I realized that the 12-year-old me had more to say than the adult version of me. So I just started listening. I guess I'm still listening.

What first drew you to wanting to be an author, especially a children’s author?

I’ve always been a storyteller. You know, I’ve been trying to make up stories since I was 11 or 12. I taught myself how to type on my mom’s old-fashioned typewriter when I was setting my first story. I tried to write it but I didn’t know how to make quotation marks so I used parentheses. I went into young adulthood thinking I was going to be Terry McMillan. I wrote some stuff and I just realized that the emotional age of the voice inside me did not speak to an adult audience—she was 12. So I had to calm myself down enough to listen. And that’s a process as a writer because you want to do one thing and the voice that’s making you want to write a story is trying to guide you to do something else. Maturity comes when you finally learn to listen to that voice. And I realized that the 12-year-old me had more to say than the adult version of me. So I just started listening. I guess I’m still listening.

What do you want adult and young readers to take away from Lotus?

If you’re an adult reader or a parent, look at what you’re modeling to your child. Look at the choices that you are giving them and decide whether or not you can be more expansive, lenient, and understanding. As parents, we just want the best for our kids. Sometimes we draw a path that’s too narrow and we do it without listening to the child. What your child needs at six is not the same as what they're going to need at 16. In Lotus, the mom is so caught up in the voice of her own mother that she’s not listening to her child. I want [parents] to understand what they are saying to a child when they say the hair God gave you is bad hair. I hate that expression. But also, this is just for everybody to learn how to check yourself—just because something doesn’t work for you, it doesn't make it wrong.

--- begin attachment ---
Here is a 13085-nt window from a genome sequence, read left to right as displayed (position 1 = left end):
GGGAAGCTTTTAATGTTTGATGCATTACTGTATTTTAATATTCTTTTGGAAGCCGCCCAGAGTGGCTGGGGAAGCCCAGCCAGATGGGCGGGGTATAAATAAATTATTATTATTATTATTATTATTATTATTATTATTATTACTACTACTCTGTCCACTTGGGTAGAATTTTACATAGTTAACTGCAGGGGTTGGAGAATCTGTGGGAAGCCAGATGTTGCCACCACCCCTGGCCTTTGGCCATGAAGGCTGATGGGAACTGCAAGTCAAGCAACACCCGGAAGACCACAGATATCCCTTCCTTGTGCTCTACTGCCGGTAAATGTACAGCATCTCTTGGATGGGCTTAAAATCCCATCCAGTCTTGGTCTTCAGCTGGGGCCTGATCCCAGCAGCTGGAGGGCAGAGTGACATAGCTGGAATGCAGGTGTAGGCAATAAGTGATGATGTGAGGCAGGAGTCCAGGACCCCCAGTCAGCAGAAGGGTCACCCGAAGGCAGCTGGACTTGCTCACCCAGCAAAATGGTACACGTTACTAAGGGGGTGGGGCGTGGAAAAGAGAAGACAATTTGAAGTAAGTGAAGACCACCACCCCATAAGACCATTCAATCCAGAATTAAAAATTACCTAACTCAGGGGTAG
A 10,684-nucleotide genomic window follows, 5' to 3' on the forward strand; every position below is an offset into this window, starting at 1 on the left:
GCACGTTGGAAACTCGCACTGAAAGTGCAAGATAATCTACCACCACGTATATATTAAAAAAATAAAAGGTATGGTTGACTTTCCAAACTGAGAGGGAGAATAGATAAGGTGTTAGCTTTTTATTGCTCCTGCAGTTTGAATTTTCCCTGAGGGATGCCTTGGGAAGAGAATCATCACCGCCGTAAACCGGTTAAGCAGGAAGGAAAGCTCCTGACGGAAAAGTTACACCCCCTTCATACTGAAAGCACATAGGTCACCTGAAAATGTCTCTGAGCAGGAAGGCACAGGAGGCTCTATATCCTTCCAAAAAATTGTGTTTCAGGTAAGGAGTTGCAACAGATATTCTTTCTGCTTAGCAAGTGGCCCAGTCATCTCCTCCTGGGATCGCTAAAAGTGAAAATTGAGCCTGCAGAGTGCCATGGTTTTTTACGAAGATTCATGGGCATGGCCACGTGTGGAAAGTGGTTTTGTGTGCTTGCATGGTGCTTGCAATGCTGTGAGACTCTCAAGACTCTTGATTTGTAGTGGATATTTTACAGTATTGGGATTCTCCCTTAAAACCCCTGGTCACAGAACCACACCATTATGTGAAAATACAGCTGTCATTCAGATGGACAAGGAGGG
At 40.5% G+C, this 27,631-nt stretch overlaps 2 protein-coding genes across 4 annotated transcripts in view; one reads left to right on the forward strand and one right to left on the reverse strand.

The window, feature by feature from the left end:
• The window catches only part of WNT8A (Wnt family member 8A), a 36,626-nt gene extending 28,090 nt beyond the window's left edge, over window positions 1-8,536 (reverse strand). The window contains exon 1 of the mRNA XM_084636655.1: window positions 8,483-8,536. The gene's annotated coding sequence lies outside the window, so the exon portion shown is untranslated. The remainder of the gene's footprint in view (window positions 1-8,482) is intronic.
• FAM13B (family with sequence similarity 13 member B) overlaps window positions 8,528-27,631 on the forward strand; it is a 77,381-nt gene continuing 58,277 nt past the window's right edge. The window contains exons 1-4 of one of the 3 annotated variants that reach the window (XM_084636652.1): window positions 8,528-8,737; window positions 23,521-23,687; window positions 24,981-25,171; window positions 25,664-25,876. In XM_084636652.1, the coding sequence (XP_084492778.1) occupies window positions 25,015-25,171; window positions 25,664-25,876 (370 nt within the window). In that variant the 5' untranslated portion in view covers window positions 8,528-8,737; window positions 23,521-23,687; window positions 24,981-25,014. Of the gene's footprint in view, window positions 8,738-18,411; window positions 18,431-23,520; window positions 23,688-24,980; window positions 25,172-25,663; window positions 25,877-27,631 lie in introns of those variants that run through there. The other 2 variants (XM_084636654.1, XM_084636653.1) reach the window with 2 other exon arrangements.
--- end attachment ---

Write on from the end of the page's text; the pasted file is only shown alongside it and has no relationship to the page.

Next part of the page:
What are you working on next?

The next book is with Bloomsbury and comes out next fall. Right now the working title is Sharp Teeth. It’s about another social issue. In this case, a girl is taking care of the family because the mother has opted out. So a lot of parenting fell on her character. We treat all these kids in school like they’re on an even playing field, but it’s not even close. The other book is tentatively called The Brave Girls. You made me think about my work in a way that I hadn’t. The Brave Girls is a fun book because, to me, it’s the Black Babysitters Club. In the Black community, we didn’t have a lot of girls who did babysitting. Our hustle was doing hair. So it’s about these three girls who make a little hair braiding business together in the neighborhood.

Lotus Bloom and the Afro Revolution by Sherri Winston. Bloomsbury, $16.99 Sept. 6 ISBN 978-1-5476-0846-1